The implicit use case means the Client’s Application Certificate and any UserIdentityToken associated with the Session is used to determine whether an Access Token is permitted and what claims are available. This use case is illustrated in Figure 28.


Figure 28 – Implicit Authorization

The Target Server is the Server that the Client wishes to access. It publishes a UserTokenPolicy that indicates that it accepts Access Tokens from an Authorization Server at a URL specified in the policy. The policy also contains the NodeId of the AuthorizationService Object which then is used to request the Access Token.

The Client needs to be trusted by the Authorization Server and this could require the Client to present user credentials. These credentials can be provided to the Client out-of-band (e.g. an administrator specified them in the Client configuration file). The user credentials used can be any type of user credential including x509 and JWT.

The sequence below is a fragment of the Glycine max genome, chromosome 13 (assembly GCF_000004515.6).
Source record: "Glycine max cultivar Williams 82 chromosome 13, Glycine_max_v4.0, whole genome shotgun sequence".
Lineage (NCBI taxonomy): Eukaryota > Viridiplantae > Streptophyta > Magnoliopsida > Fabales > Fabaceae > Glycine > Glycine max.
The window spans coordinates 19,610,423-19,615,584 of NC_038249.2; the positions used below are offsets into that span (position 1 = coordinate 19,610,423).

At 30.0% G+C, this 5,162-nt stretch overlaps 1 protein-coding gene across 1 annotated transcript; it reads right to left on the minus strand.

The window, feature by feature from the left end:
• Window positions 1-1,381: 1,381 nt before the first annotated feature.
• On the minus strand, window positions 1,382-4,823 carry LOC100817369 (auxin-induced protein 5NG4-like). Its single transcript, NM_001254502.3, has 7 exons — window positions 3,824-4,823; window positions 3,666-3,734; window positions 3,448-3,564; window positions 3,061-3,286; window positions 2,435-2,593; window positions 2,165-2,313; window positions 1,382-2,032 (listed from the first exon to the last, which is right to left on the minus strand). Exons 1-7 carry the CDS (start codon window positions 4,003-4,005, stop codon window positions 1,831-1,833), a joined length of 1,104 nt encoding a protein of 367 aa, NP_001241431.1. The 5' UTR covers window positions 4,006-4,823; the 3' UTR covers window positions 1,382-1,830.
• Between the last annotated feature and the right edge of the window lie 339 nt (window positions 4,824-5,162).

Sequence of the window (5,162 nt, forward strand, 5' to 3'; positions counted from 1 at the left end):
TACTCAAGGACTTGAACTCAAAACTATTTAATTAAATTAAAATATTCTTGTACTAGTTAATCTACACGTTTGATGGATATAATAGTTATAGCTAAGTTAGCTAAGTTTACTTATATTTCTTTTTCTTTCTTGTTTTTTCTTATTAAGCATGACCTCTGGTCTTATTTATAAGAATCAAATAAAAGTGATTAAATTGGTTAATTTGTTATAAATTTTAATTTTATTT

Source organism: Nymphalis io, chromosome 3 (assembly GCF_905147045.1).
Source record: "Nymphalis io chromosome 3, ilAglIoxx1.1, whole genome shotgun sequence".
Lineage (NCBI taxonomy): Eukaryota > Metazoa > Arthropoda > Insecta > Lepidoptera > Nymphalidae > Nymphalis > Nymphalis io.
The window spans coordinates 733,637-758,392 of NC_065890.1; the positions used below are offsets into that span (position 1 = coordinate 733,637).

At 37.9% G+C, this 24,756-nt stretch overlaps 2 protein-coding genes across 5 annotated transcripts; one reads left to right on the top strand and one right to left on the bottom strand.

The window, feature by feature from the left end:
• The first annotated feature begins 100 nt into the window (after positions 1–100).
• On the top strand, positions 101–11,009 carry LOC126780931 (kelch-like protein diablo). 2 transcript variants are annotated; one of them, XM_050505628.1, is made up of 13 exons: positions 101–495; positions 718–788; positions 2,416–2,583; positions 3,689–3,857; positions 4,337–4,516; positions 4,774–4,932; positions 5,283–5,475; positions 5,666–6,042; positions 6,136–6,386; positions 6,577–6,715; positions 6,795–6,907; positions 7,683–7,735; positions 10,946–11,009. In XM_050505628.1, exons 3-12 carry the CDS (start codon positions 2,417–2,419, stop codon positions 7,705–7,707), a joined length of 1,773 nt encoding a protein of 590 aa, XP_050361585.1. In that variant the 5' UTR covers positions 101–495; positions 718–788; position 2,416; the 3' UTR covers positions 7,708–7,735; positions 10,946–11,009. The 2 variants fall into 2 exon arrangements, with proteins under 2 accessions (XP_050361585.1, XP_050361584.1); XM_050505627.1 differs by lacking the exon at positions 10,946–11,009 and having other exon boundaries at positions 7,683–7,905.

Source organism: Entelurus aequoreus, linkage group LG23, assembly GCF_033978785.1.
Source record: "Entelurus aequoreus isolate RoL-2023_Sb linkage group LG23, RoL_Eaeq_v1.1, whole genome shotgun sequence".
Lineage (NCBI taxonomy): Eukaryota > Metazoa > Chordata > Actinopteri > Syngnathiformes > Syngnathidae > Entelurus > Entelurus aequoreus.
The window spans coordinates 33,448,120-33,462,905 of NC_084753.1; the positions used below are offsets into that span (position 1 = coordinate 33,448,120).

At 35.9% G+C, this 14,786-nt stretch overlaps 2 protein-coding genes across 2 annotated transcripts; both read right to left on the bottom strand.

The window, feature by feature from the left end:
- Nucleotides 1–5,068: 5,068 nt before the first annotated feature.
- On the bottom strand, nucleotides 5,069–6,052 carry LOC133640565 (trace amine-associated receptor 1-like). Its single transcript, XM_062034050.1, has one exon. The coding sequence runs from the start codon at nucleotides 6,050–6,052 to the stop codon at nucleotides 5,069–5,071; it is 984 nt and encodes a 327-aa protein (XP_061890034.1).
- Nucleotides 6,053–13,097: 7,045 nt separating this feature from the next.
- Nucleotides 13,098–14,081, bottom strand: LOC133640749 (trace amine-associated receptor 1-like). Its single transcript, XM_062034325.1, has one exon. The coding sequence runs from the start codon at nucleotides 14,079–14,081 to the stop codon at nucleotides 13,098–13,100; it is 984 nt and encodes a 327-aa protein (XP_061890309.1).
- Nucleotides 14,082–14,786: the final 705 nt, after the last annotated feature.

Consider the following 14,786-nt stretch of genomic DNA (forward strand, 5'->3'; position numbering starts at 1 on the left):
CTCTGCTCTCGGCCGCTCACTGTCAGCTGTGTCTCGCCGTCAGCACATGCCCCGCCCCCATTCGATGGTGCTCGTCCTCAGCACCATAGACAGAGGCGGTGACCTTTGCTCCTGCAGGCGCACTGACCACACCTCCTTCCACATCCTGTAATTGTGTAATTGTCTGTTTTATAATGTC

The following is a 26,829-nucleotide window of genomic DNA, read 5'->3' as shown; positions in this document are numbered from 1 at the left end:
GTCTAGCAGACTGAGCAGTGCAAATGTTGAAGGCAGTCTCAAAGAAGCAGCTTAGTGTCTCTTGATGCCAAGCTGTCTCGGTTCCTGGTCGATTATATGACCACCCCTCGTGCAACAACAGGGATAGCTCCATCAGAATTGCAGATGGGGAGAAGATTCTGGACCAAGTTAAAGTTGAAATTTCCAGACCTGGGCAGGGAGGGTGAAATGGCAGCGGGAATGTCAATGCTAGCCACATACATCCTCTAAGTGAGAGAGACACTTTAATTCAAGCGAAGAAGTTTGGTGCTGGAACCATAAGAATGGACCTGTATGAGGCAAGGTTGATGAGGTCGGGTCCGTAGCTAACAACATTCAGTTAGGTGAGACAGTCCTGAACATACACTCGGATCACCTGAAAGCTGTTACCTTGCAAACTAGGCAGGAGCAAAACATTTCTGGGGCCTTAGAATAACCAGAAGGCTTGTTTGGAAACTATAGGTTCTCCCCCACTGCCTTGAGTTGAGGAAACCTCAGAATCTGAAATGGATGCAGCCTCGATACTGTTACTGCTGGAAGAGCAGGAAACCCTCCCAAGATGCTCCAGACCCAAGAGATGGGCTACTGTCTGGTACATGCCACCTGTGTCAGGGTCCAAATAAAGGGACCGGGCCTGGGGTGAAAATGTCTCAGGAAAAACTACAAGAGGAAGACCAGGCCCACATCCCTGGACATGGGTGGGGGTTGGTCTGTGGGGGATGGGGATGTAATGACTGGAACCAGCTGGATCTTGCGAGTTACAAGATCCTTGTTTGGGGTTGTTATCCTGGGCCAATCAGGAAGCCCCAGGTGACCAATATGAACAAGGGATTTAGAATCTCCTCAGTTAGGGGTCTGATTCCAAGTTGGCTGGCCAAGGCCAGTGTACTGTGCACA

The Session may be created explicitly with a call to CreateSession or it can be implicit via a Session-less Method Call.

After creating the Session, the Client calls the RequestAccessToken Method on the AuthorizationService Object. The Authorization Server determines if the Client is permitted to receive an Access Token and populates it with any claims granted to the Client. This claims may include Roles granted to the Session by applying the mapping rules for the Roles (see OPC 10000-3).

Once the Client has the Access Token, it passes the Access Token to the Target Server which validates the Access Token, as described in OPC 10000-4. The Target Server is configured out-of-band with the Certificate needed to validate the Access Tokens issued by the Authorization Server.